Our CMO Steve (far left) tells us why he joined Rabble, and why anyone can get started playing, regardless of how fit you are.
How many of you have been scared of doing something? Especially if your past experiences of it have been less than positive? Going to bet that’s most of you.
For me, that thing was exercise.
Battling with body image issues, and without even realising I was well down the road to anorexia, I realised I needed to make a change and begin a healthy relationship with my body and my fitness.
Trying to hunt for something active that wasn’t going to make me feel even worse was tough. Team sports felt too exclusionary, the gym wasn’t motivating, and being shamed by a bootcamp would’ve turned me off even more.
Then I heard of Rabble.
…and I did what most people do. Stored it in the “that sounds cool” part of my brain reserved for all the things I’d like to do, but put off.
A couple of months passed, and then saw an opportunity to work with Rabble. Having gone through the initial stages of deciding whether or not to come along, it seemed like the perfect challenge to work trying to help more people overcome those barriers and start playing!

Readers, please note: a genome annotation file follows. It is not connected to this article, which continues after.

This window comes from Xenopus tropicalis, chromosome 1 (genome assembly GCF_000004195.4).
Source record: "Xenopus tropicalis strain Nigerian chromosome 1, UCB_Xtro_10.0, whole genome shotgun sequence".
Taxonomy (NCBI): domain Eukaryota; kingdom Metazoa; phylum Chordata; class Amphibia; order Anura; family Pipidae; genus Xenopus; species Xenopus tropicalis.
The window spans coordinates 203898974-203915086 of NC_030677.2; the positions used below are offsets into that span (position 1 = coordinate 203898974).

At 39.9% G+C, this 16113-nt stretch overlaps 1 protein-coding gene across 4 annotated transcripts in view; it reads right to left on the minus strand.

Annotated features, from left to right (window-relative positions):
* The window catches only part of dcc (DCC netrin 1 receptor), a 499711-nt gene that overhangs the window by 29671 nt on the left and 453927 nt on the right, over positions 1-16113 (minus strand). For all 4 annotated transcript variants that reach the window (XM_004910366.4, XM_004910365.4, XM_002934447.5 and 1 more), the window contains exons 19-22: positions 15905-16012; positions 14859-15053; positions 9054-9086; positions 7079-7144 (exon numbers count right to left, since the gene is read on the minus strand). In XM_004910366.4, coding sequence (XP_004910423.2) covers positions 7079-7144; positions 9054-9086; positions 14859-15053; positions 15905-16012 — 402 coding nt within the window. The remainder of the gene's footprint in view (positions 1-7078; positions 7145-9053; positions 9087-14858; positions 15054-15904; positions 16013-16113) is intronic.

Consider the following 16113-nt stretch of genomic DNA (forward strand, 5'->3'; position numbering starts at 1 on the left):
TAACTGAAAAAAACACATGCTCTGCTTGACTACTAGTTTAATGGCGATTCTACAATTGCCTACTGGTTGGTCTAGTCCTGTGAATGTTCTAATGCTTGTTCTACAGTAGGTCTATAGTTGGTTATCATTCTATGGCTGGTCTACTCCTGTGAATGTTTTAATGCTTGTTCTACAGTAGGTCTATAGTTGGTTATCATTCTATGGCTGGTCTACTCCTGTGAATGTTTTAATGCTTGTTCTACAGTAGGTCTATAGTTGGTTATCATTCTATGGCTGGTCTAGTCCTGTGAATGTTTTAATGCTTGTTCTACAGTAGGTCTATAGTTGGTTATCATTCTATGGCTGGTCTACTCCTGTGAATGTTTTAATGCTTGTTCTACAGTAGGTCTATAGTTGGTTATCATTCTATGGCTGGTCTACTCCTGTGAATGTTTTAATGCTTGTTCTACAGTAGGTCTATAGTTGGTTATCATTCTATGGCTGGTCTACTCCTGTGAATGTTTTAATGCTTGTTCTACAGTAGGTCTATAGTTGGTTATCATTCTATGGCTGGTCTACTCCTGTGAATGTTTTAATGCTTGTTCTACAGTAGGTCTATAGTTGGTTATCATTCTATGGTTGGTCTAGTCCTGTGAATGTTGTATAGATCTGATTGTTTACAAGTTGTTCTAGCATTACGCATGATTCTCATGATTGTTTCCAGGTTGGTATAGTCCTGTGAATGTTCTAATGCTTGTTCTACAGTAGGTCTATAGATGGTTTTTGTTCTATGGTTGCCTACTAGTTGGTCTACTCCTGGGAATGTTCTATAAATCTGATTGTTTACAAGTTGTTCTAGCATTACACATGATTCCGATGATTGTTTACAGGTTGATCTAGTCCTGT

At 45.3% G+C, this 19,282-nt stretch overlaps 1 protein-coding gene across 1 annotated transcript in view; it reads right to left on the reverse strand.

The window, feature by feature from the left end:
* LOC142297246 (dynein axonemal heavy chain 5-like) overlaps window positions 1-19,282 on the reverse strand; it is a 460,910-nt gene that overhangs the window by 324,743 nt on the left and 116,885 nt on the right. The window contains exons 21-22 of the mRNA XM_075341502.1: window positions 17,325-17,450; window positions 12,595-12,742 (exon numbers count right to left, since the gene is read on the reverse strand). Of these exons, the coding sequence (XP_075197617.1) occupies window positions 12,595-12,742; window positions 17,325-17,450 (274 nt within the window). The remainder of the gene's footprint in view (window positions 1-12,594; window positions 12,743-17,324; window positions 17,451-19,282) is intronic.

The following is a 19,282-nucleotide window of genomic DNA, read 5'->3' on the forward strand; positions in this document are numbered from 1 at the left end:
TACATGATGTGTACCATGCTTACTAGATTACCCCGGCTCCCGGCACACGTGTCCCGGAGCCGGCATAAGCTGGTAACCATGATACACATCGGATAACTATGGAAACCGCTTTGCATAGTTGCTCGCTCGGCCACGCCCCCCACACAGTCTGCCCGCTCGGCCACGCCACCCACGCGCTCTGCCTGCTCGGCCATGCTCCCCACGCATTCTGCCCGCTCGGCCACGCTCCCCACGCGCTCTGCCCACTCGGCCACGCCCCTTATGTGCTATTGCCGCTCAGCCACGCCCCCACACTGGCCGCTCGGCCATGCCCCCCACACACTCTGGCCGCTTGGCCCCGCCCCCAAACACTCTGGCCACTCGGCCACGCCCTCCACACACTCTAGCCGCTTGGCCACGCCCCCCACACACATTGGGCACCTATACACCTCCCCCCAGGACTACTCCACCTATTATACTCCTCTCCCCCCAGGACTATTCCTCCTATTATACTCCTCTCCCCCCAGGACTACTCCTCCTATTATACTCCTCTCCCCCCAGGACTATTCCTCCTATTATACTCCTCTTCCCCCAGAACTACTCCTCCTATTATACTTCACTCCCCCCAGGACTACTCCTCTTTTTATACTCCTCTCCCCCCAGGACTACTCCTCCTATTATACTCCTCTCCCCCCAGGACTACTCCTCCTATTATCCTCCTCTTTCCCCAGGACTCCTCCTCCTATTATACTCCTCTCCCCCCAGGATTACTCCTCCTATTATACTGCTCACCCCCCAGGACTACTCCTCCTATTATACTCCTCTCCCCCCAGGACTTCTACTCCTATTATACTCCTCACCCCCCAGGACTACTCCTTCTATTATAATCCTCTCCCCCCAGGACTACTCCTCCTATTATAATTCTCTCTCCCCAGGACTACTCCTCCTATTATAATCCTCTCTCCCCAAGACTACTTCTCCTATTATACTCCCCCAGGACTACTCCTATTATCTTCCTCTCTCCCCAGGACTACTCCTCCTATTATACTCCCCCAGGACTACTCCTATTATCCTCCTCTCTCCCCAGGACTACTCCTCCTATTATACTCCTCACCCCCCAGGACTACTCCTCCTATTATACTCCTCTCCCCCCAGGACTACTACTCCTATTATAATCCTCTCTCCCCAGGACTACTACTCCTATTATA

As anyone with low self confidence, or some level of social anxiety knows, trying something new can sometimes be more apprehension than anticipation. But it can be overcome. I managed it. You can too.
Even after several months with my face on the Rabble Team page, the self doubt does still creep in.
But now I can silence it.
I know everyone I meet will be friendly.
I can pace myself and no one’s going to judge my ability.
It doesn’t matter if I fuck up, it’ll still be fun.
I’ll also get fitter doing it.
Obviously, you’re going to assume I’d say this – I work for Rabble after all. My answer will be (shockingly) to urge you to try it. Don’t leave it in the “that sounds cool” zone, alongside that wine tasting course, or chicken nugget yoga you totally saw online.
Once you come along, you’ll realise that it doesn’t matter what level of fitness you’re at. Whether you’re a confident runner looking for a different way to train, or a recovering anorexic with social anxiety who’s avoided fitness for a decade – you’ll have fun with a great bunch of positive people, and get proper exercise out of it too.